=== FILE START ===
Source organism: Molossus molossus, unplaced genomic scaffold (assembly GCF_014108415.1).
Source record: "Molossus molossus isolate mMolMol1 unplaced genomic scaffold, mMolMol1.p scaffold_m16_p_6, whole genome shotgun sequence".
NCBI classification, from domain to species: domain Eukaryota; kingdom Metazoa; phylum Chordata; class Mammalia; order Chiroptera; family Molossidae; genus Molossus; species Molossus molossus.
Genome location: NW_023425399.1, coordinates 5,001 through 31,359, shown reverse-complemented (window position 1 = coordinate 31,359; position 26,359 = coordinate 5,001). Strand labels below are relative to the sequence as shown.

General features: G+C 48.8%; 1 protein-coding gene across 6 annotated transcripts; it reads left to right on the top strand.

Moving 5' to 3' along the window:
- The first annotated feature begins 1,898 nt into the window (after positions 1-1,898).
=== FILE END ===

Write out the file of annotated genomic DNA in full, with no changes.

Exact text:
Source organism: Molossus molossus, unplaced genomic scaffold (assembly GCF_014108415.1).
Source record: "Molossus molossus isolate mMolMol1 unplaced genomic scaffold, mMolMol1.p scaffold_m16_p_6, whole genome shotgun sequence".
NCBI classification, from domain to species: domain Eukaryota; kingdom Metazoa; phylum Chordata; class Mammalia; order Chiroptera; family Molossidae; genus Molossus; species Molossus molossus.
Genome location: NW_023425399.1, coordinates 5,001 through 31,359, shown reverse-complemented (window position 1 = coordinate 31,359; position 26,359 = coordinate 5,001). Strand labels below are relative to the sequence as shown.

General features: G+C 48.8%; 1 protein-coding gene across 6 annotated transcripts; it reads left to right on the top strand.

Moving 5' to 3' along the window:
- The first annotated feature begins 1,898 nt into the window (after positions 1-1,898).